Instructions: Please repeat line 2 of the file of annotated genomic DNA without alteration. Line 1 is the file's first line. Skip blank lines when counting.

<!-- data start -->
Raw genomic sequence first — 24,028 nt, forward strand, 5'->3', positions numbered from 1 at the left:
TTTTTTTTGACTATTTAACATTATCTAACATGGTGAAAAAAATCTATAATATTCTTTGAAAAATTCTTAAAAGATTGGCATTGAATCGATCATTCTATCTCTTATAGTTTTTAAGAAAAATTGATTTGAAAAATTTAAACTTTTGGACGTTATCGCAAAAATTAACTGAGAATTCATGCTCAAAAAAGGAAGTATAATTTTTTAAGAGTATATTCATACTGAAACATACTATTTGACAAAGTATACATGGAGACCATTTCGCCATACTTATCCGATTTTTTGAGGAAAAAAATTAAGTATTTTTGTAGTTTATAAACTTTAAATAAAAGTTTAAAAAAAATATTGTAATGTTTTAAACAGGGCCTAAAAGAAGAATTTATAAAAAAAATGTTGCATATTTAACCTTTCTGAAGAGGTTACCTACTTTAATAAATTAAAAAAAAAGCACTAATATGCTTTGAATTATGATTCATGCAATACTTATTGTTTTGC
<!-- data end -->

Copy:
TTTTTTTTGACTATTTAACATTATCTAACATGGTGAAAAAAATCTATAATATTCTTTGAAAAATTCTTAAAAGATTGGCATTGAATCGATCATTCTATCTCTTATAGTTTTTAAGAAAAATTGATTTGAAAAATTTAAACTTTTGGACGTTATCGCAAAAATTAACTGAGAATTCATGCTCAAAAAAGGAAGTATAATTTTTTAAGAGTATATTCATACTGAAACATACTATTTGACAAAGTATACATGGAGACCATTTCGCCATACTTATCCGATTTTTTGAGGAAAAAAATTAAGTATTTTTGTAGTTTATAAACTTTAAATAAAAGTTTAAAAAAAATATTGTAATGTTTTAAACAGGGCCTAAAAGAAGAATTTATAAAAAAAATGTTGCATATTTAACCTTTCTGAAGAGGTTACCTACTTTAATAAATTAAAAAAAAAGCACTAATATGCTTTGAATTATGATTCATGCAATACTTATTGTTTTGC